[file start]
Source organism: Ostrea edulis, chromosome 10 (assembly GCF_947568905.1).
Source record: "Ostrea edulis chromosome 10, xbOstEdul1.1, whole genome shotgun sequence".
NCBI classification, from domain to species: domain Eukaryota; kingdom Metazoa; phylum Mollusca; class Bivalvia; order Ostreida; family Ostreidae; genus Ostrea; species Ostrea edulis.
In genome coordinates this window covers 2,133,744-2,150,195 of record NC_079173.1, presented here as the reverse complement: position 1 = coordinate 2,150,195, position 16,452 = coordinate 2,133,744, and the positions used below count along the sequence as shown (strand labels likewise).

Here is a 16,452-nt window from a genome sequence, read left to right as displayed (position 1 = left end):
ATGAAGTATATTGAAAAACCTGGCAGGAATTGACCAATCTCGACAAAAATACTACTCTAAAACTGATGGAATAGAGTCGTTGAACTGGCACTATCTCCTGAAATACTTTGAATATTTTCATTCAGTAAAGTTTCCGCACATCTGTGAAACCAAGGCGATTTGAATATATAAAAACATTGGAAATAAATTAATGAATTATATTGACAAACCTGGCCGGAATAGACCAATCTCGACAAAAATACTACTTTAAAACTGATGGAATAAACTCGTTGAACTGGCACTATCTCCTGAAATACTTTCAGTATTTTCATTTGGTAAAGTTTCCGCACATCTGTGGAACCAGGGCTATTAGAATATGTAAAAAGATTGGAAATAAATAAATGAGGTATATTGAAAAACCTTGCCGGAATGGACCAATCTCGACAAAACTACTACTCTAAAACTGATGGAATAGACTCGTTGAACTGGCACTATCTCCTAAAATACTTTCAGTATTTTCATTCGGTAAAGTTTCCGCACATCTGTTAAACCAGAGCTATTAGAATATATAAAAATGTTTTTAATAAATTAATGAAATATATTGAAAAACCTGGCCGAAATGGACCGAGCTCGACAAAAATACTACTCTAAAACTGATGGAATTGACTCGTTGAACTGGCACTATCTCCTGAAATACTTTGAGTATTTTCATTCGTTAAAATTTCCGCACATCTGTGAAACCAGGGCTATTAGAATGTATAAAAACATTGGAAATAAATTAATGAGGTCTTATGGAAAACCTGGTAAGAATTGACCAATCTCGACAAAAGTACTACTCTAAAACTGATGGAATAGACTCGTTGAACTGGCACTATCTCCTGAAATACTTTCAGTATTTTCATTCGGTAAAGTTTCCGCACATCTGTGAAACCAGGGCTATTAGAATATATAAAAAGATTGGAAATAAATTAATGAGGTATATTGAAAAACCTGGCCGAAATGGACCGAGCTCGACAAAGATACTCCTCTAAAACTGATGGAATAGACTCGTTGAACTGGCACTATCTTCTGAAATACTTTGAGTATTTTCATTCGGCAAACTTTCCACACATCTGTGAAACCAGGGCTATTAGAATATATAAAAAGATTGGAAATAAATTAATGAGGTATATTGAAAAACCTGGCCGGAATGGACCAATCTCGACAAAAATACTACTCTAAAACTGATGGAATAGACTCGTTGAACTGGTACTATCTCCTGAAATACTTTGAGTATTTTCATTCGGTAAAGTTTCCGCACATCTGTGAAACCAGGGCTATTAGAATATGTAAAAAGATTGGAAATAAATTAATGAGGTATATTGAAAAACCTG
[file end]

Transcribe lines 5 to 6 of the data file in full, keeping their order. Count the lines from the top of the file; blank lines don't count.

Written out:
Here is a 16,452-nt window from a genome sequence, read left to right as displayed (position 1 = left end):
ATGAAGTATATTGAAAAACCTGGCAGGAATTGACCAATCTCGACAAAAATACTACTCTAAAACTGATGGAATAGAGTCGTTGAACTGGCACTATCTCCTGAAATACTTTGAATATTTTCATTCAGTAAAGTTTCCGCACATCTGTGAAACCAAGGCGATTTGAATATATAAAAACATTGGAAATAAATTAATGAATTATATTGACAAACCTGGCCGGAATAGACCAATCTCGACAAAAATACTACTTTAAAACTGATGGAATAAACTCGTTGAACTGGCACTATCTCCTGAAATACTTTCAGTATTTTCATTTGGTAAAGTTTCCGCACATCTGTGGAACCAGGGCTATTAGAATATGTAAAAAGATTGGAAATAAATAAATGAGGTATATTGAAAAACCTTGCCGGAATGGACCAATCTCGACAAAACTACTACTCTAAAACTGATGGAATAGACTCGTTGAACTGGCACTATCTCCTAAAATACTTTCAGTATTTTCATTCGGTAAAGTTTCCGCACATCTGTTAAACCAGAGCTATTAGAATATATAAAAATGTTTTTAATAAATTAATGAAATATATTGAAAAACCTGGCCGAAATGGACCGAGCTCGACAAAAATACTACTCTAAAACTGATGGAATTGACTCGTTGAACTGGCACTATCTCCTGAAATACTTTGAGTATTTTCATTCGTTAAAATTTCCGCACATCTGTGAAACCAGGGCTATTAGAATGTATAAAAACATTGGAAATAAATTAATGAGGTCTTATGGAAAACCTGGTAAGAATTGACCAATCTCGACAAAAGTACTACTCTAAAACTGATGGAATAGACTCGTTGAACTGGCACTATCTCCTGAAATACTTTCAGTATTTTCATTCGGTAAAGTTTCCGCACATCTGTGAAACCAGGGCTATTAGAATATATAAAAAGATTGGAAATAAATTAATGAGGTATATTGAAAAACCTGGCCGAAATGGACCGAGCTCGACAAAGATACTCCTCTAAAACTGATGGAATAGACTCGTTGAACTGGCACTATCTTCTGAAATACTTTGAGTATTTTCATTCGGCAAACTTTCCACACATCTGTGAAACCAGGGCTATTAGAATATATAAAAAGATTGGAAATAAATTAATGAGGTATATTGAAAAACCTGGCCGGAATGGACCAATCTCGACAAAAATACTACTCTAAAACTGATGGAATAGACTCGTTGAACTGGTACTATCTCCTGAAATACTTTGAGTATTTTCATTCGGTAAAGTTTCCGCACATCTGTGAAACCAGGGCTATTAGAATATGTAAAAAGATTGGAAATAAATTAATGAGGTATATTGAAAAACCTG